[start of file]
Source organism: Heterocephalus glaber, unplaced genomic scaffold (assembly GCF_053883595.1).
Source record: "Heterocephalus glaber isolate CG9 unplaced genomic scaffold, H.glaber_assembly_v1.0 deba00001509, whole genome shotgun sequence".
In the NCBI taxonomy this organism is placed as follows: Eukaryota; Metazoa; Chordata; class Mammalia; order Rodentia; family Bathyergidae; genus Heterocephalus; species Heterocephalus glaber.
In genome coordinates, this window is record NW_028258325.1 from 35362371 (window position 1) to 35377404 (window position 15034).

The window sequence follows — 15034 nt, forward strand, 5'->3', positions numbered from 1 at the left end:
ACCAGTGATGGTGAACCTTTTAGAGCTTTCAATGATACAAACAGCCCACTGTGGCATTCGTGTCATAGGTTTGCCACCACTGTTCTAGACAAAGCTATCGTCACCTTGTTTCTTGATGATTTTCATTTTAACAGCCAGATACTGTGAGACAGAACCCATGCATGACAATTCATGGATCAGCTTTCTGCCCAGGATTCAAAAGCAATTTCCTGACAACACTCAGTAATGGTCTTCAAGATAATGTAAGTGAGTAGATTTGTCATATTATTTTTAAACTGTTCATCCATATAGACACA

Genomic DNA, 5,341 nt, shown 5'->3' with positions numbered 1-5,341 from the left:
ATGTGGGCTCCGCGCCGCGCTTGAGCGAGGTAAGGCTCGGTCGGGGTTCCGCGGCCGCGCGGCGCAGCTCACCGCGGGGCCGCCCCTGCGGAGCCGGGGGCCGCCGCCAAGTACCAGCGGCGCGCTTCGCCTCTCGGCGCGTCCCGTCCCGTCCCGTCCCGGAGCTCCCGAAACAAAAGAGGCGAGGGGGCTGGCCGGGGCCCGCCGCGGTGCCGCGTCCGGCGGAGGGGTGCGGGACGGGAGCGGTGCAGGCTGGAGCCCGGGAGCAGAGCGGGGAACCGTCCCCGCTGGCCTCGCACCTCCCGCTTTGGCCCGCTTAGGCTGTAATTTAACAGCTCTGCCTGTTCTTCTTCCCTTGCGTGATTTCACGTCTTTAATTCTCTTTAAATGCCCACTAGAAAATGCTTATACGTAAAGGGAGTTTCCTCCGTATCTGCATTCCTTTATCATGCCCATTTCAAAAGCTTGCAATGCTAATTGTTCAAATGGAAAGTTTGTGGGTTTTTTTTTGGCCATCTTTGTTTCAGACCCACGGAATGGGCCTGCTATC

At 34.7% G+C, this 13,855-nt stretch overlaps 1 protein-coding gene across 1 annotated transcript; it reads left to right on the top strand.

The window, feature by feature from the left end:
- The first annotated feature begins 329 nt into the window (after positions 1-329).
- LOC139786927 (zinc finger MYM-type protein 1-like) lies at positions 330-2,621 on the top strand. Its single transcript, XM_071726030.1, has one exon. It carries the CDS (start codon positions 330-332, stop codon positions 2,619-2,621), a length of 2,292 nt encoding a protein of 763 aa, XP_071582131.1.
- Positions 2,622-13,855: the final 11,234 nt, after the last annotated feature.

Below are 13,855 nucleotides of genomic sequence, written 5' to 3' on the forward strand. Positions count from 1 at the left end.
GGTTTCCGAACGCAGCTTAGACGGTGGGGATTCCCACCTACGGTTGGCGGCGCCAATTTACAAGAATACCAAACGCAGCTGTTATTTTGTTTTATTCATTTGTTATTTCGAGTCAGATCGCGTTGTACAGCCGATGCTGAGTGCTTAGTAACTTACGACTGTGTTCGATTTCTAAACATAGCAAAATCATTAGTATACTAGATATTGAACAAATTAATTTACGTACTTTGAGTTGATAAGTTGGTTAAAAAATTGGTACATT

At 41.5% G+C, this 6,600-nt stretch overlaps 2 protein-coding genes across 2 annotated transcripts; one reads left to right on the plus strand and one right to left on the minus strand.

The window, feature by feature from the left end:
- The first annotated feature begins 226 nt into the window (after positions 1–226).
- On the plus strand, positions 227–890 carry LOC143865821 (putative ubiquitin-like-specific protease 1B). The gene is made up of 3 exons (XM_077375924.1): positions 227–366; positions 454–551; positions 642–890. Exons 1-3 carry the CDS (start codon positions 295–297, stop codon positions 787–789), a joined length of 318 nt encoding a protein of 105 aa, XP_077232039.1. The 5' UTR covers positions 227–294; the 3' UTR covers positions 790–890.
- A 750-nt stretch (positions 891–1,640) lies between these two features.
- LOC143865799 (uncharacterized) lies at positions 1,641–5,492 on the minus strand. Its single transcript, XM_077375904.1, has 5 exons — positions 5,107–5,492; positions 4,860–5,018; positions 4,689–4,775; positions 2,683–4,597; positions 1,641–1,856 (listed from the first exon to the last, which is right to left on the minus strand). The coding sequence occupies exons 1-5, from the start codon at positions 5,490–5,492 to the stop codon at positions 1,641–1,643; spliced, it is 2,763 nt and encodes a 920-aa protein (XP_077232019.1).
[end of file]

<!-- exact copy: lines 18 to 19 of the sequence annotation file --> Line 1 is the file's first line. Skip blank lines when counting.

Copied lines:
- The first annotated feature begins 226 nt into the window (after positions 1–226).
- On the plus strand, positions 227–890 carry LOC143865821 (putative ubiquitin-like-specific protease 1B). The gene is made up of 3 exons (XM_077375924.1): positions 227–366; positions 454–551; positions 642–890. Exons 1-3 carry the CDS (start codon positions 295–297, stop codon positions 787–789), a joined length of 318 nt encoding a protein of 105 aa, XP_077232039.1. The 5' UTR covers positions 227–294; the 3' UTR covers positions 790–890.